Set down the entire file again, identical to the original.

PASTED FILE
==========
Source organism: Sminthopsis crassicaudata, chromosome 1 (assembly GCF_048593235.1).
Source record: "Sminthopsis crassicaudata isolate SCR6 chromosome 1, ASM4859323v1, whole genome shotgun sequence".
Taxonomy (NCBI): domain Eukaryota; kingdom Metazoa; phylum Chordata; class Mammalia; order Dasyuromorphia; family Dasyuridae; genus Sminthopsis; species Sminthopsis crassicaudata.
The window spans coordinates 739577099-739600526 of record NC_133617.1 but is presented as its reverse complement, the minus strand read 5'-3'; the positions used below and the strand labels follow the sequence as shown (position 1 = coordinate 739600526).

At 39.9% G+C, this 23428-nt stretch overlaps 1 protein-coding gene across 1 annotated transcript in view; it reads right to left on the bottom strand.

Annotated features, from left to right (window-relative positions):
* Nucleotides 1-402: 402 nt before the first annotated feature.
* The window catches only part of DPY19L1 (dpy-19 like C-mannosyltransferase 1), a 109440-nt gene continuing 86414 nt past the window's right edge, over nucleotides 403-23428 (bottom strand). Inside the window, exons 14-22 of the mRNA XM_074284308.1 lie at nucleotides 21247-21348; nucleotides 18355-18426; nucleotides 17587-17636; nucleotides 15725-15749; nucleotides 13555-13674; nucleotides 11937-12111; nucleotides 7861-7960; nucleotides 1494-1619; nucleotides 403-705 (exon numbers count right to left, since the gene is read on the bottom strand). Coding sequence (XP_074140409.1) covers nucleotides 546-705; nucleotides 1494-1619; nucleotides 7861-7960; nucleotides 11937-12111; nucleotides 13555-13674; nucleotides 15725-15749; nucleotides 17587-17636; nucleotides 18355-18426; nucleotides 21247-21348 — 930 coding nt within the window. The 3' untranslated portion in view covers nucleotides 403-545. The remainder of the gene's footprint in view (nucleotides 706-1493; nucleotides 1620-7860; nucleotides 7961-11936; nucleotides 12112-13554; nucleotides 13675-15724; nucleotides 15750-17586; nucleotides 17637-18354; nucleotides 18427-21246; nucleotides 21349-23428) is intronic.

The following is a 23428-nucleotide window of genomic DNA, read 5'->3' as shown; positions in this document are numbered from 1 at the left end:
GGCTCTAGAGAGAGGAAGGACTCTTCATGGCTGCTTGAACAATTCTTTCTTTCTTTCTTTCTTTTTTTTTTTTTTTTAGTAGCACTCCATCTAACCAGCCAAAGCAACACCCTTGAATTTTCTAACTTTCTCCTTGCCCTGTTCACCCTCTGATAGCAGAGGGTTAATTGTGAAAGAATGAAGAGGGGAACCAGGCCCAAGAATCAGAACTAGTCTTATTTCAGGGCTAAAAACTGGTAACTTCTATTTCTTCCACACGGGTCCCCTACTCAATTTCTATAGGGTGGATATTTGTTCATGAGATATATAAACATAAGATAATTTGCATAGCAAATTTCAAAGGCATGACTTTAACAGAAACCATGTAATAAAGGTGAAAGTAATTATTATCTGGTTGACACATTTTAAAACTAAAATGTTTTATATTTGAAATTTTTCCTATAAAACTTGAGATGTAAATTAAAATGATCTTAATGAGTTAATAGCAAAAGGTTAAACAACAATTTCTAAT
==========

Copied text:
Source organism: Sminthopsis crassicaudata, chromosome 1 (assembly GCF_048593235.1).
Source record: "Sminthopsis crassicaudata isolate SCR6 chromosome 1, ASM4859323v1, whole genome shotgun sequence".
Taxonomy (NCBI): domain Eukaryota; kingdom Metazoa; phylum Chordata; class Mammalia; order Dasyuromorphia; family Dasyuridae; genus Sminthopsis; species Sminthopsis crassicaudata.
The window spans coordinates 739577099-739600526 of record NC_133617.1 but is presented as its reverse complement, the minus strand read 5'-3'; the positions used below and the strand labels follow the sequence as shown (position 1 = coordinate 739600526).

At 39.9% G+C, this 23428-nt stretch overlaps 1 protein-coding gene across 1 annotated transcript in view; it reads right to left on the bottom strand.

Annotated features, from left to right (window-relative positions):
* Nucleotides 1-402: 402 nt before the first annotated feature.
* The window catches only part of DPY19L1 (dpy-19 like C-mannosyltransferase 1), a 109440-nt gene continuing 86414 nt past the window's right edge, over nucleotides 403-23428 (bottom strand). Inside the window, exons 14-22 of the mRNA XM_074284308.1 lie at nucleotides 21247-21348; nucleotides 18355-18426; nucleotides 17587-17636; nucleotides 15725-15749; nucleotides 13555-13674; nucleotides 11937-12111; nucleotides 7861-7960; nucleotides 1494-1619; nucleotides 403-705 (exon numbers count right to left, since the gene is read on the bottom strand). Coding sequence (XP_074140409.1) covers nucleotides 546-705; nucleotides 1494-1619; nucleotides 7861-7960; nucleotides 11937-12111; nucleotides 13555-13674; nucleotides 15725-15749; nucleotides 17587-17636; nucleotides 18355-18426; nucleotides 21247-21348 — 930 coding nt within the window. The 3' untranslated portion in view covers nucleotides 403-545. The remainder of the gene's footprint in view (nucleotides 706-1493; nucleotides 1620-7860; nucleotides 7961-11936; nucleotides 12112-13554; nucleotides 13675-15724; nucleotides 15750-17586; nucleotides 17637-18354; nucleotides 18427-21246; nucleotides 21349-23428) is intronic.

The following is a 23428-nucleotide window of genomic DNA, read 5'->3' as shown; positions in this document are numbered from 1 at the left end:
GGCTCTAGAGAGAGGAAGGACTCTTCATGGCTGCTTGAACAATTCTTTCTTTCTTTCTTTCTTTTTTTTTTTTTTTTAGTAGCACTCCATCTAACCAGCCAAAGCAACACCCTTGAATTTTCTAACTTTCTCCTTGCCCTGTTCACCCTCTGATAGCAGAGGGTTAATTGTGAAAGAATGAAGAGGGGAACCAGGCCCAAGAATCAGAACTAGTCTTATTTCAGGGCTAAAAACTGGTAACTTCTATTTCTTCCACACGGGTCCCCTACTCAATTTCTATAGGGTGGATATTTGTTCATGAGATATATAAACATAAGATAATTTGCATAGCAAATTTCAAAGGCATGACTTTAACAGAAACCATGTAATAAAGGTGAAAGTAATTATTATCTGGTTGACACATTTTAAAACTAAAATGTTTTATATTTGAAATTTTTCCTATAAAACTTGAGATGTAAATTAAAATGATCTTAATGAGTTAATAGCAAAAGGTTAAACAACAATTTCTAAT